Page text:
Аннотация

Аннотация

Аннотация

Ten years after the events of Riders of the Purple Sage, John Shefford, a disillusioned preacher from Illinois travels to Arizona and takes refuge in a village controlled by polygamist Mormons hiding from the federal government. It's there Shefford learns the story of Fay Larkin: years ago, the infant Fay, along with Jane Withersteen and a gunslinger known as Lassiter, were trapped in Surprise Valley. Intrigued, Shefford decides to track Fay down.

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In 1871 Utah, young Jane Withersteen is courted by Elder Tull, the leader of her polygamous Mormon church. When Jane refuses, the local Mormons persecute her. Meanwhile, Jane's friend, Bern Venters, is captured by Tull's posse and faces a harsh sentence. Jane defends him, causing even more friction with the Mormon populace. Enter Lassiter, a friend to Venters and an infamous gunslinger. His appearance causes Tull and his men to release Venters and flee – sparking a conflict that leaves Jane questioning her loyalties, Venters finding love, and Lassiter seeking revenge.

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Clarence Mulford's classic Western introduces the legendary Hopalong Cassidy and other colorful cohorts from the Bar-20 ranch. While the Hopalong Cassidy of film and TV (portrayed by the silver-haired, avuncular William Boyd) was clean-cut and polished, Mulford's original Cassidy is rough-and-tumble and foul-mouthed, thriving on brawls and gun-fights. Bar-20 depicts Cassidy as he was originally conceived, fierce and free-wheeling, and matches the cowboy hero up against Slim Travennes, the violent head of a vigilante gang. Filled with hard characters and gritty gun-play, Bar-20 is a Hopalong Cassidy story from the golden days of the Western that is not to be missed.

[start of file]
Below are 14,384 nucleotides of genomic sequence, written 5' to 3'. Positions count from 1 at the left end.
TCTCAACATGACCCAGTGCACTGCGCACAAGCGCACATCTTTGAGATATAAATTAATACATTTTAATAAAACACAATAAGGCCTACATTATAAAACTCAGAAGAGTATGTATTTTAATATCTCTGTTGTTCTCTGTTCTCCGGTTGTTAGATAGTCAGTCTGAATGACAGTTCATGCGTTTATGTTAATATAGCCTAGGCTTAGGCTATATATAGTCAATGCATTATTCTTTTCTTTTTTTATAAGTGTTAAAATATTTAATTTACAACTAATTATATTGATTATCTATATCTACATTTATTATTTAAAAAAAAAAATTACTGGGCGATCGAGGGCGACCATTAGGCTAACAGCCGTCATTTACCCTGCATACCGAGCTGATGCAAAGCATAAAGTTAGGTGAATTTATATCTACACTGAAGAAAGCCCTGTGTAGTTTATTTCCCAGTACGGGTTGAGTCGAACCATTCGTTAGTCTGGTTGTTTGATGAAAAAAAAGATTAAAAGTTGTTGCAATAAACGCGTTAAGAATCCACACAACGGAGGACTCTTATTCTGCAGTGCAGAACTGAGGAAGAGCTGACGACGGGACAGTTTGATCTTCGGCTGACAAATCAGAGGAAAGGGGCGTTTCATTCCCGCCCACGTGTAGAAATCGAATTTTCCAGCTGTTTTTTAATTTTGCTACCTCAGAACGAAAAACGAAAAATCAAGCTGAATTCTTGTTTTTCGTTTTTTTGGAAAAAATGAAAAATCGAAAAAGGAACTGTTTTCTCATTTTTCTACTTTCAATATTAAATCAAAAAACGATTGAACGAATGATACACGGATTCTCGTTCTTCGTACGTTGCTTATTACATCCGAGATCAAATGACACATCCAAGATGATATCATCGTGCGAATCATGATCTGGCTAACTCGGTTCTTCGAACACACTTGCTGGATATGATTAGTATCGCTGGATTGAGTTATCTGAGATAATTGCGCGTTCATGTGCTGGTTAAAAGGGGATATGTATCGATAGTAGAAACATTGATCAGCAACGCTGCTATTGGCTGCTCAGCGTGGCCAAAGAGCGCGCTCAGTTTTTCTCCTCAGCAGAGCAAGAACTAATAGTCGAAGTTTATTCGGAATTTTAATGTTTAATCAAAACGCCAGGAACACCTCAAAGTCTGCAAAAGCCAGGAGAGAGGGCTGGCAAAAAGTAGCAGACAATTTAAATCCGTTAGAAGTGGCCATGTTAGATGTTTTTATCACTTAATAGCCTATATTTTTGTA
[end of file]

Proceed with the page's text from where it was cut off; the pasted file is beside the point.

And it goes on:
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Colorful, vivid stories of the California Gold Rush, the Wild West, and the Mexican War made Bret Harte one of the most popular writers of his time. The Bell-Ringer of Angel’s short story title is the epithet of one Alexander McGee, whose accurate aim would pierce the bull's eye of a mechanical target and cause a bell to ring. The Luck of Roaring Camp is the story of an infant born into a mining camp who changes the lives of the miners and brings them good luck, until tragedy strikes. The Outcasts of Poker Flats tells the story of several “immoral” characters who are cast out of their town only to show their true colors when their situation becomes dire. The Idyl of Red Gulch centers on a young schoolmistress, a drunken but charming young man, and a prostitute in a quiet, moralistic tale with a few unexpected twists and turns.

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AN INDIE NEXT LIST SELECTIONA PUBLISHERS WEEKLY BIG INDIE BOOK OF FALL 2013 «Part modern western, part mystery, this first novel will appeal to fans of Louise Erdrich and Kent Haruf. Quimby's prose reads so true, it breaks the heart.»— BOOKLIST , starred reviewLeonard Self has spent a year unwinding his ranch, paying down debts, and fending off the darkening . Just one thing left: taking his wife's ashes to her favorite overlook, where he plans to step off the cliff with her into a stark and beautiful landscape. But Leonard finds he has company on a route that intertwines old wounds and new insights that make him question whether his life is over after all. CHARLIE QUIMBY 's writing life has always crossed divides. A playwright turned critic. A protest songwriter who worked for a defense contractor. A blogger about taxpaying and homelessness. He wrote award–winning words for others in Harvard Business Review , Financial World magazine and the NFL Hall of Fame. Naturally, he splits time between Minneapolis and his native western Colorado.